By Brandon Moseley
Alabama Political Reporter
Congressman Mo Brooks (R-Huntsville) recently blamed the growing measles outbreak on President Obama’s unilateral immigration policy. Now other conservative commentators, including Dr. Ben Carson, have echoed Rep. Brooks’ arguments.
In a radio interview with Birmingham area talk radio personality, Matt Murphy, Congressman Mo Brooks said, “I don’t think there is any health care professional who has examined the facts who could honestly say that Americans have not died because the disease is brought into America by illegal aliens who are not properly health care screened, as lawful immigrants are. Unfortunately, our kids just aren’t prepared for a lot of the diseases that come in and are borne by illegal aliens.”
He continued: “You gotta have sympathy for the illegal alien child that is burdened with this disease, but you also have to do what you can to protect American kids from the suffering and sometimes death associated with this disease.”
Likely 2016 GOP presidential candidate Dr. Ben Carson echoed Rep. Brooks arguments in an interview with CNN’s Jake Tapper. The former John Hopkins neurosurgeon said, “We have to account for the fact that we now have people coming into the country, sometimes undocumented people, who perhaps have diseases that we had under control,” and listed the California measles outbreak as an example.
Ninety-two cases of measles have been confirmed in California alone since December, with more than 100 cases reported nationwide. According to the Centers for Disease Control and Prevention measles has been reported in 14 states.
Dr. Carson urged that American parents get their children vaccinated, “We already have policies in place at schools that require immunization reports. A lot of people are put off when they hear the word government force. And perhaps there’s a better way to put these things,” he said, adding that the benefits of immunizing children have been proven. “Vaccines are very, very important and have made a tremendous difference in our society.” Carson said that now that measles is loose in the country (however it arrived), “We need to be doubly vigilant about making sure that we immunize our people to keep them from getting diseases that once were under control.”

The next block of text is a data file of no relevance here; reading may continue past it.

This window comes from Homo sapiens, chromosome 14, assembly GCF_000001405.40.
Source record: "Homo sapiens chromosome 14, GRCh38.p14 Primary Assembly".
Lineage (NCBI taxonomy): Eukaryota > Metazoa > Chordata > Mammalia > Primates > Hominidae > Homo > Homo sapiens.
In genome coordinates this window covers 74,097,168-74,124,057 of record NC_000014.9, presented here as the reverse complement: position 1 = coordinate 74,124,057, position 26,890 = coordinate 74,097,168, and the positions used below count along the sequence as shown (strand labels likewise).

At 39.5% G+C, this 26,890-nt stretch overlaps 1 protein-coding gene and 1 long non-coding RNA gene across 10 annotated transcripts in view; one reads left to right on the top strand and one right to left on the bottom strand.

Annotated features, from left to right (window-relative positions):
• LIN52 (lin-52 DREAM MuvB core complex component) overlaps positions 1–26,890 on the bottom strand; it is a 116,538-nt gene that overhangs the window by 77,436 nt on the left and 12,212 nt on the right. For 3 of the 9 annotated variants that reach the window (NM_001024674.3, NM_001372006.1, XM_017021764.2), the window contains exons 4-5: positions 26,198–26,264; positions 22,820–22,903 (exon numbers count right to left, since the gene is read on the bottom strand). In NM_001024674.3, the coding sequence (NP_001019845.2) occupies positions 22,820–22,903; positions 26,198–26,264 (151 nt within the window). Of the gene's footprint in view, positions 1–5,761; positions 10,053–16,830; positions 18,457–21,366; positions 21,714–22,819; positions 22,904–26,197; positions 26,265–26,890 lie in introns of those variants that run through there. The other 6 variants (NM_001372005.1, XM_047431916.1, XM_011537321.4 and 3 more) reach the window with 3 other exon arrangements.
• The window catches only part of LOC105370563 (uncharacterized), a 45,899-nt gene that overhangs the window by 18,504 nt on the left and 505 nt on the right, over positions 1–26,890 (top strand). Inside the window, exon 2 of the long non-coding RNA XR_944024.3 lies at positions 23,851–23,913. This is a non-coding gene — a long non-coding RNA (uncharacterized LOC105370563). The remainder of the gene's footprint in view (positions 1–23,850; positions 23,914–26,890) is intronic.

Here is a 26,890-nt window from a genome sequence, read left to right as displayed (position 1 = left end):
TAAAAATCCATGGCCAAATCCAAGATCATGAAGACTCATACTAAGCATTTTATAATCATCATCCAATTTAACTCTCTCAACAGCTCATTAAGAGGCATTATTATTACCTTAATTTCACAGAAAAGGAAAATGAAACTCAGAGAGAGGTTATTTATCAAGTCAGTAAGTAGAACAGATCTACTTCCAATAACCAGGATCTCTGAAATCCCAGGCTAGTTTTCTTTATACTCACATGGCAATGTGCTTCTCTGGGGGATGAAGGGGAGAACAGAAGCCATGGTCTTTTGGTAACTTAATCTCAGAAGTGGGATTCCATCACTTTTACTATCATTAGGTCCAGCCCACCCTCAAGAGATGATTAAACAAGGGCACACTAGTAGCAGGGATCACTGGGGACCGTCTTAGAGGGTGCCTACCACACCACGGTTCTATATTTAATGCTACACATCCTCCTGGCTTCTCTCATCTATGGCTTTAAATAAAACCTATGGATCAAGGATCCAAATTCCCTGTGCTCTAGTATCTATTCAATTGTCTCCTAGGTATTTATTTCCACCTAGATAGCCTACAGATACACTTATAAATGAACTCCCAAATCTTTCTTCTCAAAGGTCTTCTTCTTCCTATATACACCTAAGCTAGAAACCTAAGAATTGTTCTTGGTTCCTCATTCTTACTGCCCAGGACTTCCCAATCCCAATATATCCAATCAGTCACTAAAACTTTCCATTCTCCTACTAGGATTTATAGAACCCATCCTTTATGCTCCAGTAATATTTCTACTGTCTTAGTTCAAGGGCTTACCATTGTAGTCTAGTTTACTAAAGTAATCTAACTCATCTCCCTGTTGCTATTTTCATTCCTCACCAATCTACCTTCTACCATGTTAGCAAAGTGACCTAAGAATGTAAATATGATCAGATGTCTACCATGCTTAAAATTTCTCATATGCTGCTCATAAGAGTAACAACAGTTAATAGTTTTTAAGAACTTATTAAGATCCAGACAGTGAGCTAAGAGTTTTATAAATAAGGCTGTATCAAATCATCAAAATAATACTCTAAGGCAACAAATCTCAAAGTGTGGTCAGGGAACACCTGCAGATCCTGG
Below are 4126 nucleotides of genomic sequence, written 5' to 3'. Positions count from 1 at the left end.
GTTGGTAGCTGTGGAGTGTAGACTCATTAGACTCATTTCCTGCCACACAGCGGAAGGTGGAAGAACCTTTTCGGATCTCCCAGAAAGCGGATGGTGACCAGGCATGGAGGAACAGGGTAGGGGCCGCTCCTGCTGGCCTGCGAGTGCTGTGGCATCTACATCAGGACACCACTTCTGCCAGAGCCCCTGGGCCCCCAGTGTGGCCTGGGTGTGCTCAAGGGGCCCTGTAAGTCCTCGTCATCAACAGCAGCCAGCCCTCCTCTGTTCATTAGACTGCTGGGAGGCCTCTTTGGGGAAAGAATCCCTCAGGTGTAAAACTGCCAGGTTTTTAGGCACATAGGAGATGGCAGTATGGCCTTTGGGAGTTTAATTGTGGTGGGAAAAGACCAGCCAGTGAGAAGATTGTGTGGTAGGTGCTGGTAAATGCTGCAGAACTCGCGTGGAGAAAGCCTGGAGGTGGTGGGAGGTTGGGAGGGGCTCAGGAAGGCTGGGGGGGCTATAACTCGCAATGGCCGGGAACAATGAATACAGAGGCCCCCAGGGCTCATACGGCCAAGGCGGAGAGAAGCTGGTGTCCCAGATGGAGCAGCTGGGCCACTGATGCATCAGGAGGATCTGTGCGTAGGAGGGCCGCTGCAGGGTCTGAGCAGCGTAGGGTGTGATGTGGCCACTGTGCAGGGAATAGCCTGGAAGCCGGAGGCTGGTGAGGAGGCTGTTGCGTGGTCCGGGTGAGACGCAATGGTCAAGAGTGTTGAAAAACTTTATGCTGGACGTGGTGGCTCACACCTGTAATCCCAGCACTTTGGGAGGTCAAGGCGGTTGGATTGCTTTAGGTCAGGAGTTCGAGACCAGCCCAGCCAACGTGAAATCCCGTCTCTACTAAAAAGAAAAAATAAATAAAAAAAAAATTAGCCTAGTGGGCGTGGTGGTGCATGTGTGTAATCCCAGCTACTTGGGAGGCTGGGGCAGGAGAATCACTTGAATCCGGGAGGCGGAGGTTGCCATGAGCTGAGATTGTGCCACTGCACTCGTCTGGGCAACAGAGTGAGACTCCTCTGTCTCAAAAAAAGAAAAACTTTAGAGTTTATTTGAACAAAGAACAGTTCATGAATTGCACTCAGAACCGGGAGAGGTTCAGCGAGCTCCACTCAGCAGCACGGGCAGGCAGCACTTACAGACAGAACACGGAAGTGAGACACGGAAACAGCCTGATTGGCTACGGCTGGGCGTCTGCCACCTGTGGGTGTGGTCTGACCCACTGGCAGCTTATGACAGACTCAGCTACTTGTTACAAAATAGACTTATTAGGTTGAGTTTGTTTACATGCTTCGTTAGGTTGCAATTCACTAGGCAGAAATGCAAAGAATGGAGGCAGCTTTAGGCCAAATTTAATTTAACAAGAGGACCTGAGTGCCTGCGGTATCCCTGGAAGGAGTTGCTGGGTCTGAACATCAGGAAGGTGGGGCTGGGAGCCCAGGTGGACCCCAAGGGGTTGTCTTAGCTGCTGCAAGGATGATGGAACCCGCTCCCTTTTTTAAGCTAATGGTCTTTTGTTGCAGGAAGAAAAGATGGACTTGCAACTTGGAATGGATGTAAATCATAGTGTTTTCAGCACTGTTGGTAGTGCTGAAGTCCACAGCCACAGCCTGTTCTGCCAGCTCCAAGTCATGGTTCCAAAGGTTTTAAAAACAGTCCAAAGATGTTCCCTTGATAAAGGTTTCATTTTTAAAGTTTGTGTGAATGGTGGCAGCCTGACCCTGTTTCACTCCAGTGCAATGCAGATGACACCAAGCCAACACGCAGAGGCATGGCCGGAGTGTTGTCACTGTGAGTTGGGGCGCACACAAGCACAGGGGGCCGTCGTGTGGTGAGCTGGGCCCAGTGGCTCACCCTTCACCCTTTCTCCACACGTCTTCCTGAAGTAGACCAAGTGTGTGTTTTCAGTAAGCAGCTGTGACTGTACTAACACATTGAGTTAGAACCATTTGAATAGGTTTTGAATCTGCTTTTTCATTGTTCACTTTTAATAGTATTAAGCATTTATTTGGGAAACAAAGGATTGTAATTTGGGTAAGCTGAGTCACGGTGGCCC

Dr. Carson said that more work needs to be done educating the populous on the truth about vaccines. “There were a lot of myths going around about vaccinations causing autism.”
On Wednesday, February 4, Rush Limbaugh said on his nationally syndicated radio show on why the media is not focusing on the measles outbreak, “Many people made the point that the only reason it’s an issue now is Obama’s immigration policy, that we had conquered the disease. The CDC had officially proclaimed measles to be a conquered disease in 2000. Meaning there was no need for anymore vaccines. And yet there were Obama and Hillary in 2008 (paraphrasing), “Oh, yeah, well, there could be a link to autism.” That was dredged up and then the idea that Obama and his immigration policy is largely responsible for this, so they drop it.”
Outspoken radio host Michael Savage told World Net Daily, “Measles, the killer flu strain, the resurgence of TB have all followed Obama’s reckless policy of bringing in unscreened, unvaccinated masses from south of the border.” “Obama has committed a sort of medical genocide, as I’ve stated before. He and his stooges at the once reputable CDC and [National Institutes of Health] should be tried for negligence and crimes against humanity for reversing the basic rules of protecting the public from diseases.”
Writing in “The Hill” recently, Congressman Brooks wrote, “President Obama’s border security record is abysmal and helped trigger today’s immigration crisis.” “No part of American society has escaped the damage wrought by the White House’s refusal to enforce America’s immigration laws.”
Congressman Mo Brooks represents Alabama’s Fifth Congressional District.
Original reporting by Talking Points Memo Livewire’s Kaitlin MacNeal and World Net Daily’s Bob Unruh contributed to this report.